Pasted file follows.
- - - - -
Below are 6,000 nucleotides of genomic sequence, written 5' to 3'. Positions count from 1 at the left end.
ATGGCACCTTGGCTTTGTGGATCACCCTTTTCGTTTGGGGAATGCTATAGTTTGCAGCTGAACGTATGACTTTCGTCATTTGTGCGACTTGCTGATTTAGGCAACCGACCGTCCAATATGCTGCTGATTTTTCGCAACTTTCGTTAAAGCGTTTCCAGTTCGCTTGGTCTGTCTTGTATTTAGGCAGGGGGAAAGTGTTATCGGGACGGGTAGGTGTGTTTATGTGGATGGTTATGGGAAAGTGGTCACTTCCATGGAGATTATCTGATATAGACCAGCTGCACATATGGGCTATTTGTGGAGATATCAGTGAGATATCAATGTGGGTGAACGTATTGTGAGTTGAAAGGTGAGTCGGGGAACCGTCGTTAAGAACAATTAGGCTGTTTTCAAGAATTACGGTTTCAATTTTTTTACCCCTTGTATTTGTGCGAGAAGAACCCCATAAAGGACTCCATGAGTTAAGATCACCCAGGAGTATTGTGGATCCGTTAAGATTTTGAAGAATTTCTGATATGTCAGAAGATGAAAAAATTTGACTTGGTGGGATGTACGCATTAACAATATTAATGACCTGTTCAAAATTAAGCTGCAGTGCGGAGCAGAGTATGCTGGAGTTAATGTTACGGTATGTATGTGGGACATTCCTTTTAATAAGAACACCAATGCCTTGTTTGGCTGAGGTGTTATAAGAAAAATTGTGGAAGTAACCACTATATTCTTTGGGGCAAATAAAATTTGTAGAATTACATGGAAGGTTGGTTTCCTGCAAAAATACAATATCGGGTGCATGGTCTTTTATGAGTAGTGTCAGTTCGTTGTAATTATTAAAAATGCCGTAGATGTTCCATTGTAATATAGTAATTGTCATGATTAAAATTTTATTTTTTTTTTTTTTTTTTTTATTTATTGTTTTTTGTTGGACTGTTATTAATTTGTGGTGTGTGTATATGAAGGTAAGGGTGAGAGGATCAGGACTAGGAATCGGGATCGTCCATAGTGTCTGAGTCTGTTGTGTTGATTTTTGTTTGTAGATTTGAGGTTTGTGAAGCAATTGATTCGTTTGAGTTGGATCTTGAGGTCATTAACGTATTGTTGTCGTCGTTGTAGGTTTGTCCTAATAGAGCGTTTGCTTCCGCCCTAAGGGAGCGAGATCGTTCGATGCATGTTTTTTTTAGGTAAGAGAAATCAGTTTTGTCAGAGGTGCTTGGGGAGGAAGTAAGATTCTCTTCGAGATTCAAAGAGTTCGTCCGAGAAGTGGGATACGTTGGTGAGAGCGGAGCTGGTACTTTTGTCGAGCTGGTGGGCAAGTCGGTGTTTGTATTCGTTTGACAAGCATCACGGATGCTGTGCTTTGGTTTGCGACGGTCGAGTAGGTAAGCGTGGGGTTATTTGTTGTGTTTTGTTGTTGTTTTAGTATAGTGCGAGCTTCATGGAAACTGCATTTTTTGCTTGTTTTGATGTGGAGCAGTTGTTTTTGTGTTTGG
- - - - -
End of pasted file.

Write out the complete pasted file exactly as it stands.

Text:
Below are 6,000 nucleotides of genomic sequence, written 5' to 3'. Positions count from 1 at the left end.
ATGGCACCTTGGCTTTGTGGATCACCCTTTTCGTTTGGGGAATGCTATAGTTTGCAGCTGAACGTATGACTTTCGTCATTTGTGCGACTTGCTGATTTAGGCAACCGACCGTCCAATATGCTGCTGATTTTTCGCAACTTTCGTTAAAGCGTTTCCAGTTCGCTTGGTCTGTCTTGTATTTAGGCAGGGGGAAAGTGTTATCGGGACGGGTAGGTGTGTTTATGTGGATGGTTATGGGAAAGTGGTCACTTCCATGGAGATTATCTGATATAGACCAGCTGCACATATGGGCTATTTGTGGAGATATCAGTGAGATATCAATGTGGGTGAACGTATTGTGAGTTGAAAGGTGAGTCGGGGAACCGTCGTTAAGAACAATTAGGCTGTTTTCAAGAATTACGGTTTCAATTTTTTTACCCCTTGTATTTGTGCGAGAAGAACCCCATAAAGGACTCCATGAGTTAAGATCACCCAGGAGTATTGTGGATCCGTTAAGATTTTGAAGAATTTCTGATATGTCAGAAGATGAAAAAATTTGACTTGGTGGGATGTACGCATTAACAATATTAATGACCTGTTCAAAATTAAGCTGCAGTGCGGAGCAGAGTATGCTGGAGTTAATGTTACGGTATGTATGTGGGACATTCCTTTTAATAAGAACACCAATGCCTTGTTTGGCTGAGGTGTTATAAGAAAAATTGTGGAAGTAACCACTATATTCTTTGGGGCAAATAAAATTTGTAGAATTACATGGAAGGTTGGTTTCCTGCAAAAATACAATATCGGGTGCATGGTCTTTTATGAGTAGTGTCAGTTCGTTGTAATTATTAAAAATGCCGTAGATGTTCCATTGTAATATAGTAATTGTCATGATTAAAATTTTATTTTTTTTTTTTTTTTTTTTATTTATTGTTTTTTGTTGGACTGTTATTAATTTGTGGTGTGTGTATATGAAGGTAAGGGTGAGAGGATCAGGACTAGGAATCGGGATCGTCCATAGTGTCTGAGTCTGTTGTGTTGATTTTTGTTTGTAGATTTGAGGTTTGTGAAGCAATTGATTCGTTTGAGTTGGATCTTGAGGTCATTAACGTATTGTTGTCGTCGTTGTAGGTTTGTCCTAATAGAGCGTTTGCTTCCGCCCTAAGGGAGCGAGATCGTTCGATGCATGTTTTTTTTAGGTAAGAGAAATCAGTTTTGTCAGAGGTGCTTGGGGAGGAAGTAAGATTCTCTTCGAGATTCAAAGAGTTCGTCCGAGAAGTGGGATACGTTGGTGAGAGCGGAGCTGGTACTTTTGTCGAGCTGGTGGGCAAGTCGGTGTTTGTATTCGTTTGACAAGCATCACGGATGCTGTGCTTTGGTTTGCGACGGTCGAGTAGGTAAGCGTGGGGTTATTTGTTGTGTTTTGTTGTTGTTTTAGTATAGTGCGAGCTTCATGGAAACTGCATTTTTTGCTTGTTTTGATGTGGAGCAGTTGTTTTTGTGTTTGG